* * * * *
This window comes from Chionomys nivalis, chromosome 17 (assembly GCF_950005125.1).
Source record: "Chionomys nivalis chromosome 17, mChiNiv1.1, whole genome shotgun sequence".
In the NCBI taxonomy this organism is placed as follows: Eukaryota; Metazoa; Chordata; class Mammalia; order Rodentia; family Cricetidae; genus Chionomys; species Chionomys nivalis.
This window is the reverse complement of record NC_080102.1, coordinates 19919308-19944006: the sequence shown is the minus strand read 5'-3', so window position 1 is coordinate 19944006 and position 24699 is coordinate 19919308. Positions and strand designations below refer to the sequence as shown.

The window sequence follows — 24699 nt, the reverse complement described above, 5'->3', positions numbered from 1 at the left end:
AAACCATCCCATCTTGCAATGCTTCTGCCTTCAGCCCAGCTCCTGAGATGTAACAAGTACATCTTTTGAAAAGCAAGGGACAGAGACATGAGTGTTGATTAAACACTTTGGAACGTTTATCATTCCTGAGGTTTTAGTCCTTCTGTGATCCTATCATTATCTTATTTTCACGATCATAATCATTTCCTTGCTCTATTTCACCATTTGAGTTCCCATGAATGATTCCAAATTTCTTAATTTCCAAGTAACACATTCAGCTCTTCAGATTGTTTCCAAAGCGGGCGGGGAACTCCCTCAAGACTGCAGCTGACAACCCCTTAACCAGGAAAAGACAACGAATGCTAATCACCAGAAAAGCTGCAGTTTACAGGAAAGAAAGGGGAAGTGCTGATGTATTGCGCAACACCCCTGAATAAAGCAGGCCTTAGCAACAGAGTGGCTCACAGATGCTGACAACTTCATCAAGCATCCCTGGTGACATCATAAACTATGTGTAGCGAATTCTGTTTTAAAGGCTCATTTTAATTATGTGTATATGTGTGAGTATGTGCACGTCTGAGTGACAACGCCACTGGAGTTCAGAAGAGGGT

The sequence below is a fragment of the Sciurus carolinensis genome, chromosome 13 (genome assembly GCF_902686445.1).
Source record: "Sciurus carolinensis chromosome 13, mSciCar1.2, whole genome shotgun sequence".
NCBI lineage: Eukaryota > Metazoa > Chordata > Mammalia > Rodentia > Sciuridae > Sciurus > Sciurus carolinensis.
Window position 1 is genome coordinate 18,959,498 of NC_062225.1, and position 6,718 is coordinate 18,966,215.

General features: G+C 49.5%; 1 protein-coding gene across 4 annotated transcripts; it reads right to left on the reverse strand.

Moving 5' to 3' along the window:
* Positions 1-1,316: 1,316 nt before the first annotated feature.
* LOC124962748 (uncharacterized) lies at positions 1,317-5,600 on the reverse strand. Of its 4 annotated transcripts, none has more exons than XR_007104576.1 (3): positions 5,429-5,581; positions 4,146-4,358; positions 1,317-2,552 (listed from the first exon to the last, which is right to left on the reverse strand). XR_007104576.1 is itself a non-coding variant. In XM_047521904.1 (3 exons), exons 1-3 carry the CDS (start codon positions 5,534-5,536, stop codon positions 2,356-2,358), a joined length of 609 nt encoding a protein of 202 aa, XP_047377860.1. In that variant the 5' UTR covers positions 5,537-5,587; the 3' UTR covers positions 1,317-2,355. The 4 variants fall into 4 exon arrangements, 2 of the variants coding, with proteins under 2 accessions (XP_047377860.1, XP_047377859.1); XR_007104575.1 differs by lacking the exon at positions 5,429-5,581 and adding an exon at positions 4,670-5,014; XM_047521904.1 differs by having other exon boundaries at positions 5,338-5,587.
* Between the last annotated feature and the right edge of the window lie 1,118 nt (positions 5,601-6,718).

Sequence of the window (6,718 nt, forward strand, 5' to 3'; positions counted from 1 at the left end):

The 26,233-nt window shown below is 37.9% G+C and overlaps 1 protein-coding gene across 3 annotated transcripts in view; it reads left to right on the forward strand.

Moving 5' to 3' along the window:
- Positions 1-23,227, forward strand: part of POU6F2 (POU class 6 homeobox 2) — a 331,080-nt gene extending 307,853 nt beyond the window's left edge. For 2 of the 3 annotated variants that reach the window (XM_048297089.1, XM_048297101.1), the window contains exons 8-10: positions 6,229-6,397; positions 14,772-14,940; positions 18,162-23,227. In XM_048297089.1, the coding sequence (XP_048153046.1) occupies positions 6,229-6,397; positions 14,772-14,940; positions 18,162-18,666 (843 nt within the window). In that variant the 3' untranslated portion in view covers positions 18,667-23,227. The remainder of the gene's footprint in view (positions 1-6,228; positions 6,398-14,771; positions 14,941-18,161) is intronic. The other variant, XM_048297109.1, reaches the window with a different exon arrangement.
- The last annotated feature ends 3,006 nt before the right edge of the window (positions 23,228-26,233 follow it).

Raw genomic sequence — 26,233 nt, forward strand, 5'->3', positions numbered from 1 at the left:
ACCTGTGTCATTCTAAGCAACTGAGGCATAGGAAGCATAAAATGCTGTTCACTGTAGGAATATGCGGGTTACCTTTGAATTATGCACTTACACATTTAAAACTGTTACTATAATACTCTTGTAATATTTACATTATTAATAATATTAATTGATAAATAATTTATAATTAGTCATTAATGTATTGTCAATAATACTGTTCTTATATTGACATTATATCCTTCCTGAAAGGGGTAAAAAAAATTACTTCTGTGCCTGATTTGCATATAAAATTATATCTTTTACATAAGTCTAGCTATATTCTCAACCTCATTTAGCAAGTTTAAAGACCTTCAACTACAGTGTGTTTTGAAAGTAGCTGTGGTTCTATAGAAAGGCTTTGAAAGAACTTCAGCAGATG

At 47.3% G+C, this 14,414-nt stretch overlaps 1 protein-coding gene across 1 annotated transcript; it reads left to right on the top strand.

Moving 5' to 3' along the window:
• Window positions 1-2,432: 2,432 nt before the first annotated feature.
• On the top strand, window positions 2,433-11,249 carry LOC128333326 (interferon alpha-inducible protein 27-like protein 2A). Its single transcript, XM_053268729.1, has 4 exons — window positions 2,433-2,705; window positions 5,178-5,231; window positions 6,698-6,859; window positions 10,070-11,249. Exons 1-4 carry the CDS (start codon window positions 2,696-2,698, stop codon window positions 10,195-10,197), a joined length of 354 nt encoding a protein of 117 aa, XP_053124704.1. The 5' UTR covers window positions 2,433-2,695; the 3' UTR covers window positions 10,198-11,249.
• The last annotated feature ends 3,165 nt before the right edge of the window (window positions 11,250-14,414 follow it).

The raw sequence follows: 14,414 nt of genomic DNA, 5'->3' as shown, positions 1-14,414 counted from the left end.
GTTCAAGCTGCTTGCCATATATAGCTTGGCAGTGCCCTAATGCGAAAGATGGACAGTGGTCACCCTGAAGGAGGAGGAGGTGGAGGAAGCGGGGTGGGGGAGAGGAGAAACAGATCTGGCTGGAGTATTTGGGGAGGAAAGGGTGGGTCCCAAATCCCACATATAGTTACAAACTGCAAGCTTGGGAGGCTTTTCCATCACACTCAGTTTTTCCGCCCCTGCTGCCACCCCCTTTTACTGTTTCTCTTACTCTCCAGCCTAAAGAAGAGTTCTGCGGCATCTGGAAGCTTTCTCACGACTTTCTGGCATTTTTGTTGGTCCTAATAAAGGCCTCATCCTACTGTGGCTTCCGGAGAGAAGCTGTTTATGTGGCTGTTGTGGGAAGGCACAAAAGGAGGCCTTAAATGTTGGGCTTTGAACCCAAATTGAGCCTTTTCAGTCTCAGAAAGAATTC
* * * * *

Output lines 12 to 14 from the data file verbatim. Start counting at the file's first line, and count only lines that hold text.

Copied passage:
Moving 5' to 3' along the window:
* Positions 1-1,316: 1,316 nt before the first annotated feature.
* LOC124962748 (uncharacterized) lies at positions 1,317-5,600 on the reverse strand. Of its 4 annotated transcripts, none has more exons than XR_007104576.1 (3): positions 5,429-5,581; positions 4,146-4,358; positions 1,317-2,552 (listed from the first exon to the last, which is right to left on the reverse strand). XR_007104576.1 is itself a non-coding variant. In XM_047521904.1 (3 exons), exons 1-3 carry the CDS (start codon positions 5,534-5,536, stop codon positions 2,356-2,358), a joined length of 609 nt encoding a protein of 202 aa, XP_047377860.1. In that variant the 5' UTR covers positions 5,537-5,587; the 3' UTR covers positions 1,317-2,355. The 4 variants fall into 4 exon arrangements, 2 of the variants coding, with proteins under 2 accessions (XP_047377860.1, XP_047377859.1); XR_007104575.1 differs by lacking the exon at positions 5,429-5,581 and adding an exon at positions 4,670-5,014; XM_047521904.1 differs by having other exon boundaries at positions 5,338-5,587.